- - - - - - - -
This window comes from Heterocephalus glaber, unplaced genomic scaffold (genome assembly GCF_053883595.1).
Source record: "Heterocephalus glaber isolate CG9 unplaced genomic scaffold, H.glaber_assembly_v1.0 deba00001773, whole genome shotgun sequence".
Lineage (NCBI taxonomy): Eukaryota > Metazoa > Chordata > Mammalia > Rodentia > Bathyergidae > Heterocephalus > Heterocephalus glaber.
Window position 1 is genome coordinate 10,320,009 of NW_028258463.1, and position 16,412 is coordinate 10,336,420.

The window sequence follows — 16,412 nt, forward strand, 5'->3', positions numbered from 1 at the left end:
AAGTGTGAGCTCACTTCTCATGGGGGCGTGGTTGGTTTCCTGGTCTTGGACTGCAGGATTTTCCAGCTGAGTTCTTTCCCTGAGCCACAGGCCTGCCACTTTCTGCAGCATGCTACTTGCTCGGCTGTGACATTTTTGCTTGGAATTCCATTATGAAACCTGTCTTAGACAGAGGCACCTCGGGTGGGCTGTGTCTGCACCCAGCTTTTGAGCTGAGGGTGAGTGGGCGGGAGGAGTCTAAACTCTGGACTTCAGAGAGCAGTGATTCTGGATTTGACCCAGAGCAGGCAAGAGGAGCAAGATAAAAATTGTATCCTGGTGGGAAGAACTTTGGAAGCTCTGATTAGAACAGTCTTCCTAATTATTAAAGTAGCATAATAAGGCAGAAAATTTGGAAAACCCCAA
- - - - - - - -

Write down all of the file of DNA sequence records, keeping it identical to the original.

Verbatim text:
This window comes from Heterocephalus glaber, unplaced genomic scaffold (genome assembly GCF_053883595.1).
Source record: "Heterocephalus glaber isolate CG9 unplaced genomic scaffold, H.glaber_assembly_v1.0 deba00001773, whole genome shotgun sequence".
Lineage (NCBI taxonomy): Eukaryota > Metazoa > Chordata > Mammalia > Rodentia > Bathyergidae > Heterocephalus > Heterocephalus glaber.
Window position 1 is genome coordinate 10,320,009 of NW_028258463.1, and position 16,412 is coordinate 10,336,420.

The window sequence follows — 16,412 nt, forward strand, 5'->3', positions numbered from 1 at the left end:
AAGTGTGAGCTCACTTCTCATGGGGGCGTGGTTGGTTTCCTGGTCTTGGACTGCAGGATTTTCCAGCTGAGTTCTTTCCCTGAGCCACAGGCCTGCCACTTTCTGCAGCATGCTACTTGCTCGGCTGTGACATTTTTGCTTGGAATTCCATTATGAAACCTGTCTTAGACAGAGGCACCTCGGGTGGGCTGTGTCTGCACCCAGCTTTTGAGCTGAGGGTGAGTGGGCGGGAGGAGTCTAAACTCTGGACTTCAGAGAGCAGTGATTCTGGATTTGACCCAGAGCAGGCAAGAGGAGCAAGATAAAAATTGTATCCTGGTGGGAAGAACTTTGGAAGCTCTGATTAGAACAGTCTTCCTAATTATTAAAGTAGCATAATAAGGCAGAAAATTTGGAAAACCCCAA